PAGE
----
Wednesday, April 22, 2015

Stone Guards of the Ustyurt


For many centuries, the Ustyurt has been a crossroads of civilizations it has retained traces of neolith man, Scythians, Massagets,  Mongols and others.  It  is shared between Uzbekistan and Kazakhstan stretching from Mangyshlak and the Gulf of Kara Bogaz Gol on the Caspian in the west to the Aral Sea and Amudarya River delta in the east.
The Great Silk Road passed through this area, an ancient caravan route – Khorezm Shahs road that connected the ancient city of Khiva with the lower reaches of the Volga, it reflected by the ancient cemeteries, mausoleums and other archaeological ruins scattered across the plateau including some 60 sites dating back to the Neolithic period.

Archaeologists have discovered several sacred sites in the Western areas of the Ustyurt Plateau located on hills or hill-like embankments. One site containing a large number of sculptures of male warriors and sacrificial altars about 50 km from the village of Sai-Utes (on the Kazakhstan side of the Ustyurt).

Stone Guards of the Ustyurt

Known as the Bayte Cult complexes it consists of large burial mounds, sacrifice tables and giant stone sculptures of men in fighting outfit which over time most of whom have been removed or fallen down and damaged. The statues were placed towards the north west, the direction of dawn, or the mythical “Land of the Dead”, where the cold and the darkness lived. From an examination of the finds in particular the weapons and ornaments archaeologists  believe that they belong to the Dahae-Massageteans of the second half of the 4th - 3rd centuries BC.

Their apparel and accessories a broad leather belt with a metal buckle, sometimes decorated with embroidery or applications. A double edged sword in a sheath at the front belt, pending by two straps, a quiver fixed on the left side of the belt, and a bow and a dagger positioned close to the warrior's hand (suitable for hunting)  were worn at the hip by one or two straps.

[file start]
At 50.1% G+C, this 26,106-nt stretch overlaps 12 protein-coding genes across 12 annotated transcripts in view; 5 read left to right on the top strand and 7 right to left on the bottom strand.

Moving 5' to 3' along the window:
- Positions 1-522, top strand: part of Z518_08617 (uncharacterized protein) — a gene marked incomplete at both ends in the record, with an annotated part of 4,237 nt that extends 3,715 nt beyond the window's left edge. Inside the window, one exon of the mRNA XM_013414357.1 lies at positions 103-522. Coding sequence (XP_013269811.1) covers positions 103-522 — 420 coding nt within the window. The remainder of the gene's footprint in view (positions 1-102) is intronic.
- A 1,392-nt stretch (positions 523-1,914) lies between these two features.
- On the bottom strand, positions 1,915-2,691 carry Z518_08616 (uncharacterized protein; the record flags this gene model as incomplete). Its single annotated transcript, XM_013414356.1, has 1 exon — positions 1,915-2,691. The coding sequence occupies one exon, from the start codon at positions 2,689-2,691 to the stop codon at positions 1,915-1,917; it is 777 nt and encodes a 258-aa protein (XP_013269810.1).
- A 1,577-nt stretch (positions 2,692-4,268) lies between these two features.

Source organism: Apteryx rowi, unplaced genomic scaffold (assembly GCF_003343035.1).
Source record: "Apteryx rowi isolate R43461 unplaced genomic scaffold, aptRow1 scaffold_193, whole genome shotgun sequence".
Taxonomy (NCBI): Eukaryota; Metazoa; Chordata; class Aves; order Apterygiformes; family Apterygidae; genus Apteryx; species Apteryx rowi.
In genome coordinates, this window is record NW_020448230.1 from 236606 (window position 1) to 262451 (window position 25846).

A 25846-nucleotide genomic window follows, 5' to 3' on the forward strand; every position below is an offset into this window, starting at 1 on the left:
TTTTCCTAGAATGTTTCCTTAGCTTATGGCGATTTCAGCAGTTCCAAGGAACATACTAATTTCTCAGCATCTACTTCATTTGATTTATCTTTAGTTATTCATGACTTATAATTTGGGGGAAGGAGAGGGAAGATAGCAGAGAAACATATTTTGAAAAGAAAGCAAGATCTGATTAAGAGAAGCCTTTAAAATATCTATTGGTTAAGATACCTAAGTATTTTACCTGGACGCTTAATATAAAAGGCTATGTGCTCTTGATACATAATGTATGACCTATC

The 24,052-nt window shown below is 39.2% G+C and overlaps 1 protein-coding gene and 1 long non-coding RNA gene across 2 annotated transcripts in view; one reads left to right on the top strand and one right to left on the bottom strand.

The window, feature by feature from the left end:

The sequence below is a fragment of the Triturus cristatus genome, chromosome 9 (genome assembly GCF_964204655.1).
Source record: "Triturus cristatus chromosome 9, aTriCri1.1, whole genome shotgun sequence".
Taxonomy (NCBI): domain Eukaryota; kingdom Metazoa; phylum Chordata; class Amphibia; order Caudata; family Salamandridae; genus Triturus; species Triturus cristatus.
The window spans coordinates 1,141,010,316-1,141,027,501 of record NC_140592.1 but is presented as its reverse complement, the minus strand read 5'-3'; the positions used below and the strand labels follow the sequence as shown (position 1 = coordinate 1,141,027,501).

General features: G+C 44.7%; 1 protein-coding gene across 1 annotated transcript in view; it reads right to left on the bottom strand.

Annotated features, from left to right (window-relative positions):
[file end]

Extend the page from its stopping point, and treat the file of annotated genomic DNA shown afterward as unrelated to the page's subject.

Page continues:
Stone Guard located in Aktau Museum

An extension at the end of the sheath, or a couple of ledges attached to the bottom part of the cover, prevented the dagger from falling out. A semi  spherical leather helmet protected the head and neck of these nomad warriors.

Precious metal objects revealed the high social status of their bearers. Persons of higher rank (both men and women) wore gold jewellery, including bracelets, earrings and ornamented decorative trinkets. They also decorated their horses harnesses with silver badges and beads.

Sculpture illustrates a standing male whose right arm is lowered and whose left arm is pressed against his stomach (right).

The faces are full of expression, with almond-shaped eyes, a forehead clearly separated from the face and a straight longitudinal nose with a thin, pendant moustache and a small mouth.
Although the majority of sculptures reflect Caucasian facial features others have a broad and flat face and lack beards or defined cheekbones that are characteristically mongoloid (left).

The Dakhae Massagetae

In the early Iron Age from the 7th to 3rd centuries BC the Massagetae also known by historians as the Dakhi or Dai settled between Lake Aral Lake and the eastern region at the Caspian Sea. They spoke an Indo-Iranian language and exerted a major influence over the adjoining steppe lands.  

When in the IV century BC Alexander the Great came to the lands of Central Asia, they were among the most implacable enemies of the new invaders. Like other Scythian warriors they were feared for their belligerence and love of freedom and fought both on horseback and on foot, their weapons consisted of bows, spears, daggers and battle axes. They worshiped the sun and believed in life after death, and built sanctuaries of their ancestors and preserved them. At peace they returned to their lives as nomadic hunters who wandered around with their herds.

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